From the Ottawa Sun.
"Very few foreigners want to return back to their country of origin," she said. "Because we offer a whole gamut of programming, a lot offenders really want to deal with their criminogenic factors. And their quality of life in Canada, more often than not, is better than in the foreign country."
Even prisoners from the U.S. prefer to do their time here, she said.
While most being transferred have been convicted of drug crimes abroad, others have committed serious violent offences like murder.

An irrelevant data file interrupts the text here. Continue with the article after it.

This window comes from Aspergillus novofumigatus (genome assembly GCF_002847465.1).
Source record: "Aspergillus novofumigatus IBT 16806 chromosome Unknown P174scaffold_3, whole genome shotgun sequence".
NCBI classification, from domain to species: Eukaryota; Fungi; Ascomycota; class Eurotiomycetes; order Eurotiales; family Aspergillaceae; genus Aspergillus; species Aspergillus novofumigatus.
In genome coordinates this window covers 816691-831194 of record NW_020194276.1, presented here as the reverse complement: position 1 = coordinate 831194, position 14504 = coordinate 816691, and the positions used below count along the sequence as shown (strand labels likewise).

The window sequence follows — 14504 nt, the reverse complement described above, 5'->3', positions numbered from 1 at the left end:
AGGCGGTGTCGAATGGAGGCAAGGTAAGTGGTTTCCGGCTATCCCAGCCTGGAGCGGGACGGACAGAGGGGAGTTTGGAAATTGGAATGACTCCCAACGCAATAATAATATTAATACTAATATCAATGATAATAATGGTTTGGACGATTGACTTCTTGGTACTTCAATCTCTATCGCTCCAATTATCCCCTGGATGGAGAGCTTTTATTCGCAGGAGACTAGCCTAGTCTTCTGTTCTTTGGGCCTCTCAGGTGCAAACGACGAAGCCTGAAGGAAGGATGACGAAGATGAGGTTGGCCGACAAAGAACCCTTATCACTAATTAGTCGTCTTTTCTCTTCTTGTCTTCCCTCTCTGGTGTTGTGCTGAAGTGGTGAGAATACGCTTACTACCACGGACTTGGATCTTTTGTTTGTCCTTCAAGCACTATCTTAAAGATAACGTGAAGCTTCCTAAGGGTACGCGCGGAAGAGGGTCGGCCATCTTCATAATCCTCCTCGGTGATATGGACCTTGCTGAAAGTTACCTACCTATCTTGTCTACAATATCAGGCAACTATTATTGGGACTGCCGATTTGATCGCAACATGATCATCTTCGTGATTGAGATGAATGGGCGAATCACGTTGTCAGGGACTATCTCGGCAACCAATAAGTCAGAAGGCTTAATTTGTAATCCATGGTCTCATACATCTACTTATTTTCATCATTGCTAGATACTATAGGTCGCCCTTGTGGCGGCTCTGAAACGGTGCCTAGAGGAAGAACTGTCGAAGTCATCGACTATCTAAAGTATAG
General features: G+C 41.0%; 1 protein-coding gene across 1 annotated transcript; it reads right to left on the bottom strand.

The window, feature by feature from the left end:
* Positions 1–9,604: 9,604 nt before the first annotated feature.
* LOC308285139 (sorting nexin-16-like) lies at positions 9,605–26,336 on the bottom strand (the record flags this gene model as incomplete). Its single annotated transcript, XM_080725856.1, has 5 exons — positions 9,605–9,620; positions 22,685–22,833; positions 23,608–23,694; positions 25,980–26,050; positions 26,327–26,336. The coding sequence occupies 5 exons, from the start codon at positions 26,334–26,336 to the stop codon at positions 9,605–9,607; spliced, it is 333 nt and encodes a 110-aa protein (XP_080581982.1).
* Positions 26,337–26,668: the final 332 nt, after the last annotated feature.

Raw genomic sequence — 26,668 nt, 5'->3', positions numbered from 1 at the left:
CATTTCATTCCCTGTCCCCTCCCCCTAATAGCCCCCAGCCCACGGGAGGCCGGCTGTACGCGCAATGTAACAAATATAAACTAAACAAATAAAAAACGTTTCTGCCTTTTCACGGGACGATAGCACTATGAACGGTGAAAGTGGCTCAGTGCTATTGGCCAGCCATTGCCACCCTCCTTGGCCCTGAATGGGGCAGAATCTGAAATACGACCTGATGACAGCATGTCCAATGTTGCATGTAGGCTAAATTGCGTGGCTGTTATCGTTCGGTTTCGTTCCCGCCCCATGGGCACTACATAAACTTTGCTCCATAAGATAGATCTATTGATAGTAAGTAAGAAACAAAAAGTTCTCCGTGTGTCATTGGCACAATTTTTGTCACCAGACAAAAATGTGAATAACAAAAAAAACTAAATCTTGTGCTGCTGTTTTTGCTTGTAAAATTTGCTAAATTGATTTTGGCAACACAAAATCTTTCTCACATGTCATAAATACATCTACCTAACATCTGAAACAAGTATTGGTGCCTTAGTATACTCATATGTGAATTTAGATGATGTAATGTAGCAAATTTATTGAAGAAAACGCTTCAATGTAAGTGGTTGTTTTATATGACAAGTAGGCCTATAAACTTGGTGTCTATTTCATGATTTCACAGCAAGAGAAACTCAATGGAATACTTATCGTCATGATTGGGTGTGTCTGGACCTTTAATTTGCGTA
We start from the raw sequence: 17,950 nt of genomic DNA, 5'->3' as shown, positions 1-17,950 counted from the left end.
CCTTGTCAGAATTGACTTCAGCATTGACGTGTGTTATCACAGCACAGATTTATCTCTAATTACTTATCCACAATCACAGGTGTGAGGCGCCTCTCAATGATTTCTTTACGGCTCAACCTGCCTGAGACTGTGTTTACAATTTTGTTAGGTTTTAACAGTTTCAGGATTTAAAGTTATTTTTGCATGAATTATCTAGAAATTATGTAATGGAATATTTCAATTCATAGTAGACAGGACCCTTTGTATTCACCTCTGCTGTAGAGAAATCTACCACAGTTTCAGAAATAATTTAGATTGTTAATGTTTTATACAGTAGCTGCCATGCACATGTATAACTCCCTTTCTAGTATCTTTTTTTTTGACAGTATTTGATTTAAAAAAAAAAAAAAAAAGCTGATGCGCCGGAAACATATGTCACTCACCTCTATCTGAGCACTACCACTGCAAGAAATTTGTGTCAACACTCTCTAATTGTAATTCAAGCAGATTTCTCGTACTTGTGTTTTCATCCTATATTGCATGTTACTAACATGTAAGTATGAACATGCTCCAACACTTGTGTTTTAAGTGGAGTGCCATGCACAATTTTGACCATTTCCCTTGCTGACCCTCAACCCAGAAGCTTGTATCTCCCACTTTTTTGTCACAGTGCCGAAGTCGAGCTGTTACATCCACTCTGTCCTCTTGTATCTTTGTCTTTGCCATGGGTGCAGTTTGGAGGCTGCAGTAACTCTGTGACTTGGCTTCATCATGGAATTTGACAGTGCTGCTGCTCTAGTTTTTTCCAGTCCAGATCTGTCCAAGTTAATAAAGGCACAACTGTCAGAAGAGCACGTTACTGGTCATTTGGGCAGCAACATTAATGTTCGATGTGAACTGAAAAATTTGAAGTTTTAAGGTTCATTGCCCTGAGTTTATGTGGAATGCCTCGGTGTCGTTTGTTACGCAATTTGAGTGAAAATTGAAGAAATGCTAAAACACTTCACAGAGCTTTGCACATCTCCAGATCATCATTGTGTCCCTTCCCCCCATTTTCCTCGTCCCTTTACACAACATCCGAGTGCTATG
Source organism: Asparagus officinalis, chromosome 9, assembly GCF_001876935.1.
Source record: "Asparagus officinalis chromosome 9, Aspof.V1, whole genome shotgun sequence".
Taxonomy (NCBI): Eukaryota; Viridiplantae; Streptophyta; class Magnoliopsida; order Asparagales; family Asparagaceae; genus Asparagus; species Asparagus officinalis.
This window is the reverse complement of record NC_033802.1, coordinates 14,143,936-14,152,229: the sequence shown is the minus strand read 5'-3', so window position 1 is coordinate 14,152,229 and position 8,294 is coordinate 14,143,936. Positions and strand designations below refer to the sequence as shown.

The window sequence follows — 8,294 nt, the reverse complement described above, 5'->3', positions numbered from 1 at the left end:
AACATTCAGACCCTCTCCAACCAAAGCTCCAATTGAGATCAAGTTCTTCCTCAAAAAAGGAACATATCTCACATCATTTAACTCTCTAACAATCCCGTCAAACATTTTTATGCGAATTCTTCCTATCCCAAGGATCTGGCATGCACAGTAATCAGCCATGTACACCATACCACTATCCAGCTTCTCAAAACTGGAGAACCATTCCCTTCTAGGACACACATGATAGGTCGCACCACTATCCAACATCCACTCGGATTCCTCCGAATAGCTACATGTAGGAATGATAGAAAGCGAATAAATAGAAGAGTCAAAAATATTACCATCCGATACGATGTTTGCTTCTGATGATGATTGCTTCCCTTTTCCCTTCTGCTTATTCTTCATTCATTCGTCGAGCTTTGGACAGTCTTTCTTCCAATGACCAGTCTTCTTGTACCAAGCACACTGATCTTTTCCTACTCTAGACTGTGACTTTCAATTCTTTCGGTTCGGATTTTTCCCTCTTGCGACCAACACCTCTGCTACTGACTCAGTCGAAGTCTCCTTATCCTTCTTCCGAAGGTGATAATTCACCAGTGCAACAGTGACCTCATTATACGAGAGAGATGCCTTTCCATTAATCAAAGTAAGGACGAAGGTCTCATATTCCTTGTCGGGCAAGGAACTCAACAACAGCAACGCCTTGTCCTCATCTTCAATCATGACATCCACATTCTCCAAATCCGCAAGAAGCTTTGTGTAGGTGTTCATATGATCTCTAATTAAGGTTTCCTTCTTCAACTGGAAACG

Notorious killer Albert Walker, for example, caused an uproar in February when he was flown home from Britain to the surprise of outraged family members who weren't notified of the transfer.
Because CSC has a policy of paying for the relocation -- including staff, flights, hotel and meals -- costs can be hefty. Upon their return, CSC also incurs the costs of incarcerating the offender, which carries an average annual pricetag of about $88,000 in federal penitentiaries.
But John Williamson, federal director of the Canadian Taxpayers Federation, said Canadians should serve their time where they did the crime -- even if that means fewer perks and programs.
"If Canada makes an allowance for them to return home, it should not be taxpayers who are footing the bill," he said.